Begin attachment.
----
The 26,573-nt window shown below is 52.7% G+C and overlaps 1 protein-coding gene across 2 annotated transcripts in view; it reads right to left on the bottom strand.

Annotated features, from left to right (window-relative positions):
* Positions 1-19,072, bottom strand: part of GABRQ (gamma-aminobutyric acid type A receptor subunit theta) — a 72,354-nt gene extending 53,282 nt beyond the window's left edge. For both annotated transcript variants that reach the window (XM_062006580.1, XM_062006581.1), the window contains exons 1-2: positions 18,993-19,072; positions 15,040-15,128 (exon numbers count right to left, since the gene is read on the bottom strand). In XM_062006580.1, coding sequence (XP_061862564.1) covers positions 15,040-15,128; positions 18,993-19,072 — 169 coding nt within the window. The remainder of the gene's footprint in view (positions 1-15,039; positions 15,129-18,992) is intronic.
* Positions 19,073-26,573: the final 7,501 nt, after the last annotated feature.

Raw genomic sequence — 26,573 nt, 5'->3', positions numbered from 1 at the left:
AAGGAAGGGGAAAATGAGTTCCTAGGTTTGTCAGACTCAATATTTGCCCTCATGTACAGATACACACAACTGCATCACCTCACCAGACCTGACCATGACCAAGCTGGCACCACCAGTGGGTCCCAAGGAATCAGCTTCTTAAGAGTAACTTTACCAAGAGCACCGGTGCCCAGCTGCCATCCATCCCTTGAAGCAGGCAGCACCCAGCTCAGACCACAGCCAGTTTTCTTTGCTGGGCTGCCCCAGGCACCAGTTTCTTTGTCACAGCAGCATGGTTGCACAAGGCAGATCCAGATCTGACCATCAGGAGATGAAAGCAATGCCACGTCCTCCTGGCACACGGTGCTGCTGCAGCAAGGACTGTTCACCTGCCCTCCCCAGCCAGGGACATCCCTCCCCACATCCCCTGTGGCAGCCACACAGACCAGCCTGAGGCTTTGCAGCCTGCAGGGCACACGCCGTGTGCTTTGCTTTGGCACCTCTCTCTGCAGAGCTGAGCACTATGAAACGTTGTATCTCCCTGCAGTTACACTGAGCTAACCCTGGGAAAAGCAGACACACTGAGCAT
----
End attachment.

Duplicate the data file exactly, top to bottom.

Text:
The 26,573-nt window shown below is 52.7% G+C and overlaps 1 protein-coding gene across 2 annotated transcripts in view; it reads right to left on the bottom strand.

Annotated features, from left to right (window-relative positions):
* Positions 1-19,072, bottom strand: part of GABRQ (gamma-aminobutyric acid type A receptor subunit theta) — a 72,354-nt gene extending 53,282 nt beyond the window's left edge. For both annotated transcript variants that reach the window (XM_062006580.1, XM_062006581.1), the window contains exons 1-2: positions 18,993-19,072; positions 15,040-15,128 (exon numbers count right to left, since the gene is read on the bottom strand). In XM_062006580.1, coding sequence (XP_061862564.1) covers positions 15,040-15,128; positions 18,993-19,072 — 169 coding nt within the window. The remainder of the gene's footprint in view (positions 1-15,039; positions 15,129-18,992) is intronic.
* Positions 19,073-26,573: the final 7,501 nt, after the last annotated feature.

Raw genomic sequence — 26,573 nt, 5'->3', positions numbered from 1 at the left:
AAGGAAGGGGAAAATGAGTTCCTAGGTTTGTCAGACTCAATATTTGCCCTCATGTACAGATACACACAACTGCATCACCTCACCAGACCTGACCATGACCAAGCTGGCACCACCAGTGGGTCCCAAGGAATCAGCTTCTTAAGAGTAACTTTACCAAGAGCACCGGTGCCCAGCTGCCATCCATCCCTTGAAGCAGGCAGCACCCAGCTCAGACCACAGCCAGTTTTCTTTGCTGGGCTGCCCCAGGCACCAGTTTCTTTGTCACAGCAGCATGGTTGCACAAGGCAGATCCAGATCTGACCATCAGGAGATGAAAGCAATGCCACGTCCTCCTGGCACACGGTGCTGCTGCAGCAAGGACTGTTCACCTGCCCTCCCCAGCCAGGGACATCCCTCCCCACATCCCCTGTGGCAGCCACACAGACCAGCCTGAGGCTTTGCAGCCTGCAGGGCACACGCCGTGTGCTTTGCTTTGGCACCTCTCTCTGCAGAGCTGAGCACTATGAAACGTTGTATCTCCCTGCAGTTACACTGAGCTAACCCTGGGAAAAGCAGACACACTGAGCAT